Wednesday, February 15, 2006


Recent storm exposes maritime history

By Gary Chittim
February 09, 2006

OCEAN SHORES, Wash. – The powerful wind storm that ravaged the Washington coast left a pleasant surprise behind.
The storm sent wind and seas over a state park near Ocean Shores and exposed a piece of maritime history – the wreck of a once-proud cruise ship.
As a fresh layer of giant driftwood lies tossed like twigs over the old road, a relic from the past is emerging from its tomb.

It's the wreck of the cruise ship Catala, and for the first time in decades, you can make out her rotting hull, the lines of her deck, and her port holes.

She's like a fossilized creature making a comeback, and she's worth a closer look.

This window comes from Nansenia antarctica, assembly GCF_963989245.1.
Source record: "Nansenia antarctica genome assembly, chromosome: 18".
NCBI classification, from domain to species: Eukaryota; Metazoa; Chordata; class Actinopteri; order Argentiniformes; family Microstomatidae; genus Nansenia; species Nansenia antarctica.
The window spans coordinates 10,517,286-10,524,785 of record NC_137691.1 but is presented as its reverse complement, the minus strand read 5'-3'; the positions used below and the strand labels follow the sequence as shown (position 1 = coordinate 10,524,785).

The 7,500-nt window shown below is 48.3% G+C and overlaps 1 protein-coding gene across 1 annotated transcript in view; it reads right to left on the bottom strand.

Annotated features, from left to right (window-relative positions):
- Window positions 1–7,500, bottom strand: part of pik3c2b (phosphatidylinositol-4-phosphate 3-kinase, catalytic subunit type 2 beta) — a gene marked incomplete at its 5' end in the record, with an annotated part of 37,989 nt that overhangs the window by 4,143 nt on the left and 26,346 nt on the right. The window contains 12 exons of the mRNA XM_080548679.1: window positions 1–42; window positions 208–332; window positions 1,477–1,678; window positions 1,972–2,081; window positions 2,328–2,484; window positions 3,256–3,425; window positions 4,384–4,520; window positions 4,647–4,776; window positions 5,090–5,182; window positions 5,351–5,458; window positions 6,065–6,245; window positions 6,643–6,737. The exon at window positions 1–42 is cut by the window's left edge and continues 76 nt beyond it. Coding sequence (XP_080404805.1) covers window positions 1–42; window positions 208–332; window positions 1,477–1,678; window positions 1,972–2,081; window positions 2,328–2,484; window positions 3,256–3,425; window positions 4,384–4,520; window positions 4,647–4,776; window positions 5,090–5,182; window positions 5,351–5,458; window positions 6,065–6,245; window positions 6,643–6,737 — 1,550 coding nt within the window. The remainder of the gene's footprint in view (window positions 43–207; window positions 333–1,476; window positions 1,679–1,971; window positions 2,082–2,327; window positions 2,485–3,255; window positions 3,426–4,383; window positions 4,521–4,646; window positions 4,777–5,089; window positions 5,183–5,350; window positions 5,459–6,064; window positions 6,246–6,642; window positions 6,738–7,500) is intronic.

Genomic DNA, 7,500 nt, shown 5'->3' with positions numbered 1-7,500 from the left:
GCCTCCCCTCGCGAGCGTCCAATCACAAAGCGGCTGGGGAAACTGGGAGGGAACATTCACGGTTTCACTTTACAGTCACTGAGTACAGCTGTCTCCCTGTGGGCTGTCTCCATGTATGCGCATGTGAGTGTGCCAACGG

Park ranger Jim Schmidt calls the resurfacing of the Catala an unexpected remnant of last weekend's big wind storm.

But the storm did more than just blow the dust off the old wreck, it didn't just change the shape of Damon Point, it moved it.
It was also a storm that ran the Catala aground back in the 1960s. She had been brought to Ocean Shores as a floating hotel for the World's Fair, and subsequent storms entombed her in the beach.

The Catala has become our own little ghost ship that comes and sails in and out of view with the most powerful of our winter storms.

It wasn't just high winds that whipped the sands of Damon Point Park, rangers say the seas themselves swept over it scouring out channels and exposing the ship.


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